Compare And Contrast Of Emily Essay Research
Compare And Contrast Of Emily Essay, Research Paper
Emily Dickinson s A Bird Came Down the Walk– and I Dreaded that First Robin So, compare and contrast in a number of significant ways. Both works incorporate the theme of nature, juxtaposed with pain imagery. A strong tone in both poems helps to carry out the speaker s message. The figurative language helps support the theme of nature.
Nature is exquisitely beautiful, but it also has a dark side to it. In A Bird Came Down the Walk– , depicts a bird biting an Angleworm in halves/ And ate the fellow, raw and drank the Dew. In I Dreaded that First Robin So, depicts a Robin Woods, Daffodils, Grass, Blossom, and Bees. Both poems begin with a bird and pain imagery; bit an Angleworm, in A Bird Came Down the Walk– , and He hurts a little, though– in I Dreaded that First Robin So, . In A Bird Came Down the Walk– , the final stanza achieves a beautiful image of a butterfly rowing its wings threw the sky, as if it were swimming without splashes. Dickinson creates a naturalistic and wonderful feel toward nature. In I Dreaded that First Robin So, in the final stanza, the diction changes from the hurt and pain, to the acceptance of her pain, Lift, in bereaved acknowledgment. The speaker provides a summary of what will happen every year as she watches this exquisite nature bloom before her eyes, No Blossom stayed away. Both poems develop the theme of nature as exquisite beauty, but also with a sense of pain to it.
Dickinson manipulates the tone in both poems. In A Bird Came Down the Walk– , the speaker achieves an objective point of view throughout the first three stanzas. The descriptions are clear, A Bird came down the Walk– through To let a Beetle pass– . Again, more of objective tone, He glance with rapid eyes through He stirred his Velvet Head . In I Dreaded that First Robin So, it is different. The tone starts off I dreaded that first Robin, so as a fearful imagery of the robin. Also a painful tone in the last line of the first stanza, He hurts a little, though– . In A Bird came down the Walk– , a change of tone from the transition to third and fourth stanza He stirred his Velvet Head/ Like one in danger, Cautious, . In I Dreaded that First Robin So, the tone magnifies more with resentment (because of the pain) in the fifth stanza, I could not bear the Bees should come, / I wished they d stay away/ In those dim countries where they go, A clear evidence of the tone increased is the capitalization of Bees. This affects the speaker, deeply, and shows it through her diction and gradual increase pain in the tone. Both poems are similar in that they both have a change of tone.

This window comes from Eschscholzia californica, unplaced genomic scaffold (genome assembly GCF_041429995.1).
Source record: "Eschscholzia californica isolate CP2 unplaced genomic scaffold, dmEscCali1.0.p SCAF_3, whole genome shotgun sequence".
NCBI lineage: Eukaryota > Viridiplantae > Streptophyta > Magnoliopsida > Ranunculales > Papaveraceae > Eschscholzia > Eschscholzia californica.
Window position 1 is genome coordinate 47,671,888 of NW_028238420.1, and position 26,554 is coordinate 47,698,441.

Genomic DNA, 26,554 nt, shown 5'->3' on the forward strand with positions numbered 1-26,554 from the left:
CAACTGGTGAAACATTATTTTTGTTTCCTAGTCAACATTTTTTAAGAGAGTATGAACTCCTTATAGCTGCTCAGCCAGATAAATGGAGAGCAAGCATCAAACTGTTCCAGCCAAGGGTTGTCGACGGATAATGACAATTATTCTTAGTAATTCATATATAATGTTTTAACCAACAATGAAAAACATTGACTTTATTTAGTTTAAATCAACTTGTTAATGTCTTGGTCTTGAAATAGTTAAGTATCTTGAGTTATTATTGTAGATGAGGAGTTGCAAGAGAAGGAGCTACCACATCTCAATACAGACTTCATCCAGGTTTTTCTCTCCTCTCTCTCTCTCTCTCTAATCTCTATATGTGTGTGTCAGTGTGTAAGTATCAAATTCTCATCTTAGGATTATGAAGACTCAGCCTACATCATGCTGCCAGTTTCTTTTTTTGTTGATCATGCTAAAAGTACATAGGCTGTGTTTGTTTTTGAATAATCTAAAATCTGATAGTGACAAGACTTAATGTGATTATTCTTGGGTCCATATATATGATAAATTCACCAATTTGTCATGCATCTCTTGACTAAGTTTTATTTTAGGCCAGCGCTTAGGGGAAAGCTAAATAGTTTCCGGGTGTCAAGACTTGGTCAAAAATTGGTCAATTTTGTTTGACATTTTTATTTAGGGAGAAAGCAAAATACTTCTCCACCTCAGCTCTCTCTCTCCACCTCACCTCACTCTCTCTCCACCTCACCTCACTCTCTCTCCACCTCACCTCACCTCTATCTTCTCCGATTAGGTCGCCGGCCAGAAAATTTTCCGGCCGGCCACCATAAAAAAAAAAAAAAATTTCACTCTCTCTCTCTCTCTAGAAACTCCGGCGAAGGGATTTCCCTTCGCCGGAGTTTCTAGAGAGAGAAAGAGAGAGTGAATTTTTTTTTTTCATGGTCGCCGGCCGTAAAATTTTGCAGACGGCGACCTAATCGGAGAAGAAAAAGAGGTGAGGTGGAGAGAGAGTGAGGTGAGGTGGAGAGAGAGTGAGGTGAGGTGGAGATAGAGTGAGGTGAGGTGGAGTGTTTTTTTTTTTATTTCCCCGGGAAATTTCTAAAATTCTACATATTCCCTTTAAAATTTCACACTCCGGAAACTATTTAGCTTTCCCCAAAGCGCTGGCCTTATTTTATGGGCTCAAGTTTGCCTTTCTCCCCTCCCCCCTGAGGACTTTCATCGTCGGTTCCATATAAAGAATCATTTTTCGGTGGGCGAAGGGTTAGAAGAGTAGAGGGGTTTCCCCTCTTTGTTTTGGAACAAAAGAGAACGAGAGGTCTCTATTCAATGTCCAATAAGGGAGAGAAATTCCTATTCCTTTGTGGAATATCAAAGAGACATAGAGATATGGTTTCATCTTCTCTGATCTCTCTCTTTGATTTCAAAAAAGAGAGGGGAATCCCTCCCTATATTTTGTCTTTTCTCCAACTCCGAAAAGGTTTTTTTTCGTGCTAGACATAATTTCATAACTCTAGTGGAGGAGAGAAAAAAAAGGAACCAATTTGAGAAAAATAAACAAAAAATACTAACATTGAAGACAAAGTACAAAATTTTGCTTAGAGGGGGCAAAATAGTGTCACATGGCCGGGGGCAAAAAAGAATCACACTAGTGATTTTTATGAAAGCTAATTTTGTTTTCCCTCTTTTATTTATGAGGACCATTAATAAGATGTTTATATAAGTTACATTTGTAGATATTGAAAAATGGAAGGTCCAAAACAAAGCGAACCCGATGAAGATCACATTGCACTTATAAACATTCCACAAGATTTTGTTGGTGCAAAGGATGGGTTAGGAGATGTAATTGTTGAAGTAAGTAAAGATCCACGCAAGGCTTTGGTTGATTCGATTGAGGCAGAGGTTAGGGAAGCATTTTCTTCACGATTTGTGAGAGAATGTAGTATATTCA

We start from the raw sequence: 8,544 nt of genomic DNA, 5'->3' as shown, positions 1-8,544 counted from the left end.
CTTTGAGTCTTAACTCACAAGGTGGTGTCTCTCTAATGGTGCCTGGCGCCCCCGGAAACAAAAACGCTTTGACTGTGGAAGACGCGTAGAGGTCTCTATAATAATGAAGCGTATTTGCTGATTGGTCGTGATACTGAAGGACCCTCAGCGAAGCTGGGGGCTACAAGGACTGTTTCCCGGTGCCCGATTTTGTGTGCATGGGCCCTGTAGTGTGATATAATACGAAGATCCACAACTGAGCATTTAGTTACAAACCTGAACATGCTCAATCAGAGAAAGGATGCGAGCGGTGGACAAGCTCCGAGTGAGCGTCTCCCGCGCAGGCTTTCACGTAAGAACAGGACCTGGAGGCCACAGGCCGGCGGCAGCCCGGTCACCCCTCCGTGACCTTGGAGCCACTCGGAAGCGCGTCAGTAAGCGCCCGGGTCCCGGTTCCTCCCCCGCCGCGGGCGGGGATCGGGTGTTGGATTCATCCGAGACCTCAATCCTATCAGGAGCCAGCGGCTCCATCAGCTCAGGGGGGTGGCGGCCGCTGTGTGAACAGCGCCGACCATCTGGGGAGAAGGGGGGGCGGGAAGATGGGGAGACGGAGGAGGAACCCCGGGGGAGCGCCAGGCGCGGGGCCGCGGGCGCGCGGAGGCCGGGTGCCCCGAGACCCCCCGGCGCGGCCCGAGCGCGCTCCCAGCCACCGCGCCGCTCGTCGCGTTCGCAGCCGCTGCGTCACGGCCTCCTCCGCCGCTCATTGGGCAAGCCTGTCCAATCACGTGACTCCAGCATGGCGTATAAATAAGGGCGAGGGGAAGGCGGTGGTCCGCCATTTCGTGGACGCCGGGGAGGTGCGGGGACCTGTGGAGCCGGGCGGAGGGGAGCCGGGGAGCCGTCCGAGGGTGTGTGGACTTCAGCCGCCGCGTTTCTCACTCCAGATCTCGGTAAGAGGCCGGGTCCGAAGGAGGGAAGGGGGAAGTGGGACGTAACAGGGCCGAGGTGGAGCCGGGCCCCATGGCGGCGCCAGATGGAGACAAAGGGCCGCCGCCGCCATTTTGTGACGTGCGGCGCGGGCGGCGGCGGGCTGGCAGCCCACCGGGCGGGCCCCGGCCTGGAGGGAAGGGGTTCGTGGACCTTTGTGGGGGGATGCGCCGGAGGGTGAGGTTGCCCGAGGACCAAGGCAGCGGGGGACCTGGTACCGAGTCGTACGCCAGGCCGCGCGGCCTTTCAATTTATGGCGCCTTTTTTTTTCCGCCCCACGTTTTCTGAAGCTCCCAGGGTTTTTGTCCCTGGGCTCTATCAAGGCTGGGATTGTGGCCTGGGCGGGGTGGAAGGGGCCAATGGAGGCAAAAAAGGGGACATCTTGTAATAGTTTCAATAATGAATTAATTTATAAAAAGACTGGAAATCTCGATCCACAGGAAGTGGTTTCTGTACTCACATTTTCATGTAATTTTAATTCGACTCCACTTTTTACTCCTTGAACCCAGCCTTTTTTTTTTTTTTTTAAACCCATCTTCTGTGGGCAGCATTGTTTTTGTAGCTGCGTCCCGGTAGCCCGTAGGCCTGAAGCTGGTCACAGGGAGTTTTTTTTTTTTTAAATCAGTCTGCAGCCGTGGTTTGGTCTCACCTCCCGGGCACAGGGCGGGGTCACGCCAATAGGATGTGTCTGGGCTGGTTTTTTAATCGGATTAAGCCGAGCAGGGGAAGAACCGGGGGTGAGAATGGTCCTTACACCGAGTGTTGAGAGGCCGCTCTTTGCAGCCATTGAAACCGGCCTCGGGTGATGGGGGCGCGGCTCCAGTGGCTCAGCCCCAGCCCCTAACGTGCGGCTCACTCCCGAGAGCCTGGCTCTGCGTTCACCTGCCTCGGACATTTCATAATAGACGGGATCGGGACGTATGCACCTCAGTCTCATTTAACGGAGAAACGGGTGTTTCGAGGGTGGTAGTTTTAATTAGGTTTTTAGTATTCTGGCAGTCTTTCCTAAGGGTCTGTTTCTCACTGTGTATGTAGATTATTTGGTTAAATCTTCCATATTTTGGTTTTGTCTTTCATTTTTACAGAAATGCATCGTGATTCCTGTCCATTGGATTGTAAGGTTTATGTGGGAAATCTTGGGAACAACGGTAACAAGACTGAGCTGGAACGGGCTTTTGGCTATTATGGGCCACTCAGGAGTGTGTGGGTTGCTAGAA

Figurative language promotes the theme of nature in both poems. In A Bird Came Down the Walk– , nature imagery in the last two stanzas includes poetic metaphors, And he unrolled his feathers/ And rowed him softer home. Dickinson provides one of the most breath-taking descriptions of flying in all of poetry, Or Butterflies, off Banks of Noon/ Leap, plashless as they swim. The diction in these two lines is vital in creating a wonderful image to nature. Simply by offering two quick comparisons of flight with aquatic motion (rowing and swimming), she evokes a sense of delicacy and fluidity of moving through the air. In I Dreaded that First Robin So, the reader later finds out why she is suffering from nature in the second to last stanza. The speaker views herself as The Queen of Calvary, a place just outside the walls of Jerusalem where Jesus was crucified. The constant reminder of spring with daffodils or robins gives her pain because it is a constant reminder that Jesus was crucified. Both poems establish a beautiful sense of nature. Dickinson makes the transition to nature by using metaphors in both poems.
Emily Dickinson s A Bird Came Down the Walk– and I Dreaded that First Robin So, are different and similar in many ways. Both poems dominate the theme of nature and its beauty along with pain imagery. Emily Dickinson uses tone to influence the theme of nature. Figurative language uses itself as a tool to beautify and simplify the complexity of nature. Emily Dickinson s wonderful writing style beautifies nature.